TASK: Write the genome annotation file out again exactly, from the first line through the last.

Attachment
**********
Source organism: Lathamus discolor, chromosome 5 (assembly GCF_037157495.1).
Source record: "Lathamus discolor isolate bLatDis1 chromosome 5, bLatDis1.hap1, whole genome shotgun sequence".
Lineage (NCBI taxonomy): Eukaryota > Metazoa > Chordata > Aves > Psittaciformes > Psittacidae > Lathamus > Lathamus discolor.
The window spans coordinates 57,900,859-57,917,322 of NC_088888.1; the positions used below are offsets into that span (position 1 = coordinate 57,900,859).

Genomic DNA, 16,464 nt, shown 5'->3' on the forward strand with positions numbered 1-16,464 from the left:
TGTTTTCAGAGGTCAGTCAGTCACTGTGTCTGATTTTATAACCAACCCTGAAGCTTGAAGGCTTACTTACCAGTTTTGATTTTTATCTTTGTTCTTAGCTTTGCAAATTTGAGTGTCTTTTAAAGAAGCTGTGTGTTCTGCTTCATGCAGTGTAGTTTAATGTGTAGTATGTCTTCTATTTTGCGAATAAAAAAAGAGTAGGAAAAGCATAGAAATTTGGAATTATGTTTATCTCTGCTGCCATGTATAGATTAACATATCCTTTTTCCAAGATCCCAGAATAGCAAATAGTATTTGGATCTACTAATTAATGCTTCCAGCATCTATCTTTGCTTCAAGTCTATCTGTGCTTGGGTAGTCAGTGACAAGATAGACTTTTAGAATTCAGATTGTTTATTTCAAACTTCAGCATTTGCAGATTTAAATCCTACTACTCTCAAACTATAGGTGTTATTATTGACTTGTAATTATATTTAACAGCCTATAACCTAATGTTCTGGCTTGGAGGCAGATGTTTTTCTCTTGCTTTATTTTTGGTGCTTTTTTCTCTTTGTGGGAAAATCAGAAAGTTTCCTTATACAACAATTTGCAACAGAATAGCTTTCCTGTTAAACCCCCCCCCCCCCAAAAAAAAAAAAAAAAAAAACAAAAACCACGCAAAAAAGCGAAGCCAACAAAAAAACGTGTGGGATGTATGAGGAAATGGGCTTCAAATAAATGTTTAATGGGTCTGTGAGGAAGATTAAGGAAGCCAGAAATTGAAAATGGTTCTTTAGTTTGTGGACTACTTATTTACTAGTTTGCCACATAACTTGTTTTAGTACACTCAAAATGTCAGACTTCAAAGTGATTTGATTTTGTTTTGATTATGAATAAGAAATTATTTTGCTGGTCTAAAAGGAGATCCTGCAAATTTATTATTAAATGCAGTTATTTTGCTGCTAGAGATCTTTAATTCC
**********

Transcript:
Source organism: Lathamus discolor, chromosome 5 (assembly GCF_037157495.1).
Source record: "Lathamus discolor isolate bLatDis1 chromosome 5, bLatDis1.hap1, whole genome shotgun sequence".
Lineage (NCBI taxonomy): Eukaryota > Metazoa > Chordata > Aves > Psittaciformes > Psittacidae > Lathamus > Lathamus discolor.
The window spans coordinates 57,900,859-57,917,322 of NC_088888.1; the positions used below are offsets into that span (position 1 = coordinate 57,900,859).

Genomic DNA, 16,464 nt, shown 5'->3' on the forward strand with positions numbered 1-16,464 from the left:
TGTTTTCAGAGGTCAGTCAGTCACTGTGTCTGATTTTATAACCAACCCTGAAGCTTGAAGGCTTACTTACCAGTTTTGATTTTTATCTTTGTTCTTAGCTTTGCAAATTTGAGTGTCTTTTAAAGAAGCTGTGTGTTCTGCTTCATGCAGTGTAGTTTAATGTGTAGTATGTCTTCTATTTTGCGAATAAAAAAAGAGTAGGAAAAGCATAGAAATTTGGAATTATGTTTATCTCTGCTGCCATGTATAGATTAACATATCCTTTTTCCAAGATCCCAGAATAGCAAATAGTATTTGGATCTACTAATTAATGCTTCCAGCATCTATCTTTGCTTCAAGTCTATCTGTGCTTGGGTAGTCAGTGACAAGATAGACTTTTAGAATTCAGATTGTTTATTTCAAACTTCAGCATTTGCAGATTTAAATCCTACTACTCTCAAACTATAGGTGTTATTATTGACTTGTAATTATATTTAACAGCCTATAACCTAATGTTCTGGCTTGGAGGCAGATGTTTTTCTCTTGCTTTATTTTTGGTGCTTTTTTCTCTTTGTGGGAAAATCAGAAAGTTTCCTTATACAACAATTTGCAACAGAATAGCTTTCCTGTTAAACCCCCCCCCCCCCAAAAAAAAAAAAAAAAAAAACAAAAACCACGCAAAAAAGCGAAGCCAACAAAAAAACGTGTGGGATGTATGAGGAAATGGGCTTCAAATAAATGTTTAATGGGTCTGTGAGGAAGATTAAGGAAGCCAGAAATTGAAAATGGTTCTTTAGTTTGTGGACTACTTATTTACTAGTTTGCCACATAACTTGTTTTAGTACACTCAAAATGTCAGACTTCAAAGTGATTTGATTTTGTTTTGATTATGAATAAGAAATTATTTTGCTGGTCTAAAAGGAGATCCTGCAAATTTATTATTAAATGCAGTTATTTTGCTGCTAGAGATCTTTAATTCC